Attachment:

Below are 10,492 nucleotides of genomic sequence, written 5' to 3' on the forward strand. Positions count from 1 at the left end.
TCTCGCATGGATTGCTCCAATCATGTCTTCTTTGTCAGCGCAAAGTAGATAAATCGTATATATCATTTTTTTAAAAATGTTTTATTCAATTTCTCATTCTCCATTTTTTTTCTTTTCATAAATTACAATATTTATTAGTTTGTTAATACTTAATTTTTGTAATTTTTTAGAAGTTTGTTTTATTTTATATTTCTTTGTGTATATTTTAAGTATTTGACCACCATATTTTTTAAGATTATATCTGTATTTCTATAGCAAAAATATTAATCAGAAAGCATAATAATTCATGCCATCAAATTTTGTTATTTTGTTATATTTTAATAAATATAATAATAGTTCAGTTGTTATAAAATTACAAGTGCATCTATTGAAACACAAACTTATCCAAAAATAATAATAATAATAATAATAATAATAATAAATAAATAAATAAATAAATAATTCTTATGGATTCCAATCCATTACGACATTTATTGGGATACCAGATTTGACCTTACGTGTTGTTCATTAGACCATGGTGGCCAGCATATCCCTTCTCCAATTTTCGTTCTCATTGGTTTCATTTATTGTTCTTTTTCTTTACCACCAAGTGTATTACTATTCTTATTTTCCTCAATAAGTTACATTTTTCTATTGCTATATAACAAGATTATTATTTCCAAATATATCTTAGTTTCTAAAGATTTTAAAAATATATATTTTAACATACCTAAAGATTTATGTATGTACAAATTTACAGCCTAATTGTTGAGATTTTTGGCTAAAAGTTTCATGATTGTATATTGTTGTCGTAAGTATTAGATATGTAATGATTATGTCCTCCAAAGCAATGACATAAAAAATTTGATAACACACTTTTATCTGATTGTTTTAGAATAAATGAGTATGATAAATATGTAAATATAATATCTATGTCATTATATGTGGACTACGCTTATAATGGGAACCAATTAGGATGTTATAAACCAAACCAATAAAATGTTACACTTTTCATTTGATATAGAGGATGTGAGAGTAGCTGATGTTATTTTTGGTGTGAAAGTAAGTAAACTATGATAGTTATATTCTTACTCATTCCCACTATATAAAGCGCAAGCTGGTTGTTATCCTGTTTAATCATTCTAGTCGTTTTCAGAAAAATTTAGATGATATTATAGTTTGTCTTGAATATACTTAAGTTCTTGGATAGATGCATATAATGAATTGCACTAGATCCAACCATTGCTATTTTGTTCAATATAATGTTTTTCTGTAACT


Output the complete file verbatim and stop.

Below are 10,492 nucleotides of genomic sequence, written 5' to 3' on the forward strand. Positions count from 1 at the left end.
TCTCGCATGGATTGCTCCAATCATGTCTTCTTTGTCAGCGCAAAGTAGATAAATCGTATATATCATTTTTTTAAAAATGTTTTATTCAATTTCTCATTCTCCATTTTTTTTCTTTTCATAAATTACAATATTTATTAGTTTGTTAATACTTAATTTTTGTAATTTTTTAGAAGTTTGTTTTATTTTATATTTCTTTGTGTATATTTTAAGTATTTGACCACCATATTTTTTAAGATTATATCTGTATTTCTATAGCAAAAATATTAATCAGAAAGCATAATAATTCATGCCATCAAATTTTGTTATTTTGTTATATTTTAATAAATATAATAATAGTTCAGTTGTTATAAAATTACAAGTGCATCTATTGAAACACAAACTTATCCAAAAATAATAATAATAATAATAATAATAATAATAAATAAATAAATAAATAAATAATTCTTATGGATTCCAATCCATTACGACATTTATTGGGATACCAGATTTGACCTTACGTGTTGTTCATTAGACCATGGTGGCCAGCATATCCCTTCTCCAATTTTCGTTCTCATTGGTTTCATTTATTGTTCTTTTTCTTTACCACCAAGTGTATTACTATTCTTATTTTCCTCAATAAGTTACATTTTTCTATTGCTATATAACAAGATTATTATTTCCAAATATATCTTAGTTTCTAAAGATTTTAAAAATATATATTTTAACATACCTAAAGATTTATGTATGTACAAATTTACAGCCTAATTGTTGAGATTTTTGGCTAAAAGTTTCATGATTGTATATTGTTGTCGTAAGTATTAGATATGTAATGATTATGTCCTCCAAAGCAATGACATAAAAAATTTGATAACACACTTTTATCTGATTGTTTTAGAATAAATGAGTATGATAAATATGTAAATATAATATCTATGTCATTATATGTGGACTACGCTTATAATGGGAACCAATTAGGATGTTATAAACCAAACCAATAAAATGTTACACTTTTCATTTGATATAGAGGATGTGAGAGTAGCTGATGTTATTTTTGGTGTGAAAGTAAGTAAACTATGATAGTTATATTCTTACTCATTCCCACTATATAAAGCGCAAGCTGGTTGTTATCCTGTTTAATCATTCTAGTCGTTTTCAGAAAAATTTAGATGATATTATAGTTTGTCTTGAATATACTTAAGTTCTTGGATAGATGCATATAATGAATTGCACTAGATCCAACCATTGCTATTTTGTTCAATATAATGTTTTTCTGTAACT